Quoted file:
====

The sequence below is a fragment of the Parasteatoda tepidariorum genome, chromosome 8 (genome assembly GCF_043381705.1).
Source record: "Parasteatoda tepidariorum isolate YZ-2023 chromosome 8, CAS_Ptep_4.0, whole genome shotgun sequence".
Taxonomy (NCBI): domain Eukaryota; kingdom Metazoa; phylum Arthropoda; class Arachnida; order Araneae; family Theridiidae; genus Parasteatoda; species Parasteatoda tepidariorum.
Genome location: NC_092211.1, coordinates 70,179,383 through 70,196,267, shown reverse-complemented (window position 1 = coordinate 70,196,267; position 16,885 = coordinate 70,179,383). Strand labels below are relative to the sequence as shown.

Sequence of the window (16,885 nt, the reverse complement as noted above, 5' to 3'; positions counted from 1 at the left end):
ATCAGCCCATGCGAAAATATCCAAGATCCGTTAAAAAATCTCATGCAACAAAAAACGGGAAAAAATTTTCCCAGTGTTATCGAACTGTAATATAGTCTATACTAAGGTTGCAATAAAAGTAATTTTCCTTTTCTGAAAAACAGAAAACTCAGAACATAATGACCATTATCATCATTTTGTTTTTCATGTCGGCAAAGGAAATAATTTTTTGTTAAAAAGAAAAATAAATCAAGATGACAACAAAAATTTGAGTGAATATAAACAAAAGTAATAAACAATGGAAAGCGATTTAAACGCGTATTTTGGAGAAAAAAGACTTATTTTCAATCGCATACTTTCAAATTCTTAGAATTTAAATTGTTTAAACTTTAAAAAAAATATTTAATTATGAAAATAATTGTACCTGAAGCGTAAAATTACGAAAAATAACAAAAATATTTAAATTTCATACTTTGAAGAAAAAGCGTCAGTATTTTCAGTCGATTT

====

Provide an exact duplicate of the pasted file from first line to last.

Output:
The sequence below is a fragment of the Parasteatoda tepidariorum genome, chromosome 8 (genome assembly GCF_043381705.1).
Source record: "Parasteatoda tepidariorum isolate YZ-2023 chromosome 8, CAS_Ptep_4.0, whole genome shotgun sequence".
Taxonomy (NCBI): domain Eukaryota; kingdom Metazoa; phylum Arthropoda; class Arachnida; order Araneae; family Theridiidae; genus Parasteatoda; species Parasteatoda tepidariorum.
Genome location: NC_092211.1, coordinates 70,179,383 through 70,196,267, shown reverse-complemented (window position 1 = coordinate 70,196,267; position 16,885 = coordinate 70,179,383). Strand labels below are relative to the sequence as shown.

Sequence of the window (16,885 nt, the reverse complement as noted above, 5' to 3'; positions counted from 1 at the left end):
ATCAGCCCATGCGAAAATATCCAAGATCCGTTAAAAAATCTCATGCAACAAAAAACGGGAAAAAATTTTCCCAGTGTTATCGAACTGTAATATAGTCTATACTAAGGTTGCAATAAAAGTAATTTTCCTTTTCTGAAAAACAGAAAACTCAGAACATAATGACCATTATCATCATTTTGTTTTTCATGTCGGCAAAGGAAATAATTTTTTGTTAAAAAGAAAAATAAATCAAGATGACAACAAAAATTTGAGTGAATATAAACAAAAGTAATAAACAATGGAAAGCGATTTAAACGCGTATTTTGGAGAAAAAAGACTTATTTTCAATCGCATACTTTCAAATTCTTAGAATTTAAATTGTTTAAACTTTAAAAAAAATATTTAATTATGAAAATAATTGTACCTGAAGCGTAAAATTACGAAAAATAACAAAAATATTTAAATTTCATACTTTGAAGAAAAAGCGTCAGTATTTTCAGTCGATTT